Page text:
The sedimentary behavior of heavy minerals in a coastal system is described in the PHD project of Koomans.

Total heavy-mineral concentration (THM) off the coast of the Dutch island Ameland

Averaged cross-shore transect of profile and heavy-mineral concentration off the coast of Ameland.

Another mapping project revealed similar distribution patterns of heavy mineral placers along the beach of Terschelling. 

Heavy mineral content off the beach of Terschelling, the Netherlands

Mining of heavy minerals

Many heavy minerals contain valuable elements and also diamonds are considered a heavy mineral. In several countries, mining of these sediments is a major contributor to the national economy and exploration of heavy minerals in recent or fossil placers, is an important issue. The economic value of heavy-mineral concentrations depends on the composition and accessibility of the heavy mineral placers.  The studies presented show that sorting of heavy minerals occurs mainly in two regions along the coastal profile. In both regions different sedimentary processes are involved (Koomans, 2004).

One of the locations of placer formation is in the region of closure depth. Even when only low concentrations of heavy minerals are present in the original sediment, selective sediment-transport processes will concentrate the heavy minerals. The fact that these placers are located around the 25-years depth of closure indicates that sorting processes are relatively slow. When these sediments are mined, it will take several years, depending on wave climate and morphology, before new concentrations have developed.

Heavy minerals can also be formed in the inner surf zone. These accumulations develop fast, within several hours. Therefore, the inner surf zone can be seen as a natural heavy-mineral plant, that continuously concentrates the valuable minerals. We can expect that by removing the upper layer of heavy minerals from the inner surf zone, sediments are sorted again and new placers will develop, until the bulk sediments in the inner surf zone are depleted in the heavy-mineral fraction (Koomans, 2000).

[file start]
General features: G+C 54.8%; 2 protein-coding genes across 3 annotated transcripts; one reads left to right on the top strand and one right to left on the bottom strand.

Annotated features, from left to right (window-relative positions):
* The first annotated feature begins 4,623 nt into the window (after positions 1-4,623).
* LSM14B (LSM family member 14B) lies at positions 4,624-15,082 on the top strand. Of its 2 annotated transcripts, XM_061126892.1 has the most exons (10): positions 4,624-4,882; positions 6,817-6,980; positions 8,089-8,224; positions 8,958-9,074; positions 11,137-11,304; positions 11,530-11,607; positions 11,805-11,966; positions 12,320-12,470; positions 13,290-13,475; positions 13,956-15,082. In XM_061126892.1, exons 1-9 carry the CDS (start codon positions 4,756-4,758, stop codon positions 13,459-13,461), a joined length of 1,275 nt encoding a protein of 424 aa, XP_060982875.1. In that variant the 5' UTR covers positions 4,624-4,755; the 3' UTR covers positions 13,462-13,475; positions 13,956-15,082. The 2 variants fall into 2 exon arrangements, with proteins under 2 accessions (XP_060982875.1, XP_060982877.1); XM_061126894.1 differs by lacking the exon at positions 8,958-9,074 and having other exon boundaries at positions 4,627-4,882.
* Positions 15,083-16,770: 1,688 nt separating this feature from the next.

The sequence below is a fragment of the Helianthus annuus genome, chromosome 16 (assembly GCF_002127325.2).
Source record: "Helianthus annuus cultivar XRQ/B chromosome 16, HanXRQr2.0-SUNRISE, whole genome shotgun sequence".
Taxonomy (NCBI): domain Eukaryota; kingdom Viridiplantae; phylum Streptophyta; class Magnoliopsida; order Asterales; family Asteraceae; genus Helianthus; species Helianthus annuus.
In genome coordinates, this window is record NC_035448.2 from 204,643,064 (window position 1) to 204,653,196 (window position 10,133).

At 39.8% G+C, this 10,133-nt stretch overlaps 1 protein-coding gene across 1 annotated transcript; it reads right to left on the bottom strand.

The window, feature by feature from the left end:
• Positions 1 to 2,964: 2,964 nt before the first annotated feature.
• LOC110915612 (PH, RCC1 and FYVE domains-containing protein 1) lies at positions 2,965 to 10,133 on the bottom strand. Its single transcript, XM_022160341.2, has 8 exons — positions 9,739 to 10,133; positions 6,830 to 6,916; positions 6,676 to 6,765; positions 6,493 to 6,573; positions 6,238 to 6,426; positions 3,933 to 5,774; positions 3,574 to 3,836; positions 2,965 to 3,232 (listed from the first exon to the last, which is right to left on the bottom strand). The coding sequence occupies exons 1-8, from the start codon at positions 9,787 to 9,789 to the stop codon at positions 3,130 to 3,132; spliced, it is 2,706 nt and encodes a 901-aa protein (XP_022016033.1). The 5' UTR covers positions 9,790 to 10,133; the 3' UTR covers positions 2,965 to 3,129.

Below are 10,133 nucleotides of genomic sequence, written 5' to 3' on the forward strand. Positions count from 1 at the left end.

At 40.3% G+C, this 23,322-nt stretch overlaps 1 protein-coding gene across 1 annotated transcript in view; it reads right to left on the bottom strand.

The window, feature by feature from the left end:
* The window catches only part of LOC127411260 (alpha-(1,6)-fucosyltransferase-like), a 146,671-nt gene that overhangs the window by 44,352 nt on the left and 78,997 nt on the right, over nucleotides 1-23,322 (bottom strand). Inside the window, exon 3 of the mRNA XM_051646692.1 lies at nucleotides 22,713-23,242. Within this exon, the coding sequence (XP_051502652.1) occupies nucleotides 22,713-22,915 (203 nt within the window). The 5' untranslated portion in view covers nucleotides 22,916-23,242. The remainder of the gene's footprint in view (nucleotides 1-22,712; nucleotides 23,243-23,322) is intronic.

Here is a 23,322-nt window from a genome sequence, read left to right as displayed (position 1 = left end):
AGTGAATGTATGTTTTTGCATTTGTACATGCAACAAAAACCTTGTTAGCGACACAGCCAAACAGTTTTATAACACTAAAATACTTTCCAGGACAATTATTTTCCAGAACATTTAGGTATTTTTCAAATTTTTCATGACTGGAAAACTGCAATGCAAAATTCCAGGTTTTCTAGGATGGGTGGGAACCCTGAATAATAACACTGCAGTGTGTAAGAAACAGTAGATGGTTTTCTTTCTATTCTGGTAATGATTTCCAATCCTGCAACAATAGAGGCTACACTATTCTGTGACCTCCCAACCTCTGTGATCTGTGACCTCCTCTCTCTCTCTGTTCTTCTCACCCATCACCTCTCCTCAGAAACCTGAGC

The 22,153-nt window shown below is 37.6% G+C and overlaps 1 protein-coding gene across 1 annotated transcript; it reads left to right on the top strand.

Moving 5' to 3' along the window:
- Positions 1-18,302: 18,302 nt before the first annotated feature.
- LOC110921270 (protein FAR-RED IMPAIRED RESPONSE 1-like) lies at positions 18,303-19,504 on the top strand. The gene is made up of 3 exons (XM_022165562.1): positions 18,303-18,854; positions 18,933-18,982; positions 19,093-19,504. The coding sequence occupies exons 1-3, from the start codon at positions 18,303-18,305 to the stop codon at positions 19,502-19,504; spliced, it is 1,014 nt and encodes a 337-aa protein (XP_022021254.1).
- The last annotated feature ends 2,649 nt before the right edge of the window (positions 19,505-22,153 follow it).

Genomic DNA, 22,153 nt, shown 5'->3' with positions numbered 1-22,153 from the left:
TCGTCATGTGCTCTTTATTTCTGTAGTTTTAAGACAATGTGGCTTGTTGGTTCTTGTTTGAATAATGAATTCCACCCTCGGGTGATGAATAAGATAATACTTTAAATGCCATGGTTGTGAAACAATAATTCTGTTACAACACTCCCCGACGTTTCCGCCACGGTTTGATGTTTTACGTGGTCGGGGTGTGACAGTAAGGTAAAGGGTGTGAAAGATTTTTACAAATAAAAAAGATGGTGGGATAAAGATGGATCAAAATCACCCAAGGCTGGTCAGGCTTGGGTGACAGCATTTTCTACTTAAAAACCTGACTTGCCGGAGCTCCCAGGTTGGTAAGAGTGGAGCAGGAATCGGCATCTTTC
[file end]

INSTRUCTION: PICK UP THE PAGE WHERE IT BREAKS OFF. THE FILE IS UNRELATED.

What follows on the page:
In developing a mining strategy, we can consider these differences in sorting processes, although other parameters are, of course, also important in the strategy of mining. The rough conditions in the inner surf zone and the long distance between the depth of closure region and the mainland should also be considered, but knowledge on the natural processes can be of importance. Heavy mineral concentrates in the region of the depth of closure can be mined only once. The time period for resilience is likely too long for a long-term mining programme. In the region of the inner surf zone, repeated mining can possible, provided that concentrations arte high enough, and natural processes can be used to pre-select the valuable minerals.


de Meijer, R.., 1998. Heavy minerals: from `Edelstein’ to Einstein. J. Geochemical Explor. 62, 81–103. doi:10.1016/S0375-6742(97)00073-3

Koomans, R.L., de Meijer, R.J., 2004. Density gradation in cross-shore sediment transport. Coast. Eng. 51, 1105-1115. doi:10.1016/j.coastaleng.2004.07.021

Koomans, R.L., 2000. Sand in motion: effects of density and grain size. RUG, Groningen.

Tanczos, I., 1996. Selective transport phenomena in coastal sands. University of Groningen, Groningen, the Netherlands. doi:ISBN 90-367-0669-6